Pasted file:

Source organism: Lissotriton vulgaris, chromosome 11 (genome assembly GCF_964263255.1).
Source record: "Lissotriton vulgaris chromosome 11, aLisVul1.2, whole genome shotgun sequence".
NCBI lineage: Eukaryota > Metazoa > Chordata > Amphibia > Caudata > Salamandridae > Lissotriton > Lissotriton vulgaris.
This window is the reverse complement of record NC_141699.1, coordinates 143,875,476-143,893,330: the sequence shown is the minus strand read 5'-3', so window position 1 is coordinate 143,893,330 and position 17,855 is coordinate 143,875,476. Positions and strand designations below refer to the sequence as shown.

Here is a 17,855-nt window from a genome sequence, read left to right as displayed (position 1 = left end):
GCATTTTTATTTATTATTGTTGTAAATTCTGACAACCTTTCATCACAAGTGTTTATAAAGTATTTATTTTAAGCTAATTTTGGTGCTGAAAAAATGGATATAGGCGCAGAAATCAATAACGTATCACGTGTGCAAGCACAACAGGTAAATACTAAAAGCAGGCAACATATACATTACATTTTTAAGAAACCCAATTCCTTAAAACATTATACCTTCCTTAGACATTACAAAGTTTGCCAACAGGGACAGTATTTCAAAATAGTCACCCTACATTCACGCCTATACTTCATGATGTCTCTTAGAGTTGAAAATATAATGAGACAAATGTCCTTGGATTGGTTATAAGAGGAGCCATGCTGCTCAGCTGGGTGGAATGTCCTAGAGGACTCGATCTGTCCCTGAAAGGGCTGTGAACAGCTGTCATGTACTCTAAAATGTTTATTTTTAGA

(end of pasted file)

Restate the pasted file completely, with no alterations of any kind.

Source organism: Lissotriton vulgaris, chromosome 11 (genome assembly GCF_964263255.1).
Source record: "Lissotriton vulgaris chromosome 11, aLisVul1.2, whole genome shotgun sequence".
NCBI lineage: Eukaryota > Metazoa > Chordata > Amphibia > Caudata > Salamandridae > Lissotriton > Lissotriton vulgaris.
This window is the reverse complement of record NC_141699.1, coordinates 143,875,476-143,893,330: the sequence shown is the minus strand read 5'-3', so window position 1 is coordinate 143,893,330 and position 17,855 is coordinate 143,875,476. Positions and strand designations below refer to the sequence as shown.

Here is a 17,855-nt window from a genome sequence, read left to right as displayed (position 1 = left end):
GCATTTTTATTTATTATTGTTGTAAATTCTGACAACCTTTCATCACAAGTGTTTATAAAGTATTTATTTTAAGCTAATTTTGGTGCTGAAAAAATGGATATAGGCGCAGAAATCAATAACGTATCACGTGTGCAAGCACAACAGGTAAATACTAAAAGCAGGCAACATATACATTACATTTTTAAGAAACCCAATTCCTTAAAACATTATACCTTCCTTAGACATTACAAAGTTTGCCAACAGGGACAGTATTTCAAAATAGTCACCCTACATTCACGCCTATACTTCATGATGTCTCTTAGAGTTGAAAATATAATGAGACAAATGTCCTTGGATTGGTTATAAGAGGAGCCATGCTGCTCAGCTGGGTGGAATGTCCTAGAGGACTCGATCTGTCCCTGAAAGGGCTGTGAACAGCTGTCATGTACTCTAAAATGTTTATTTTTAGA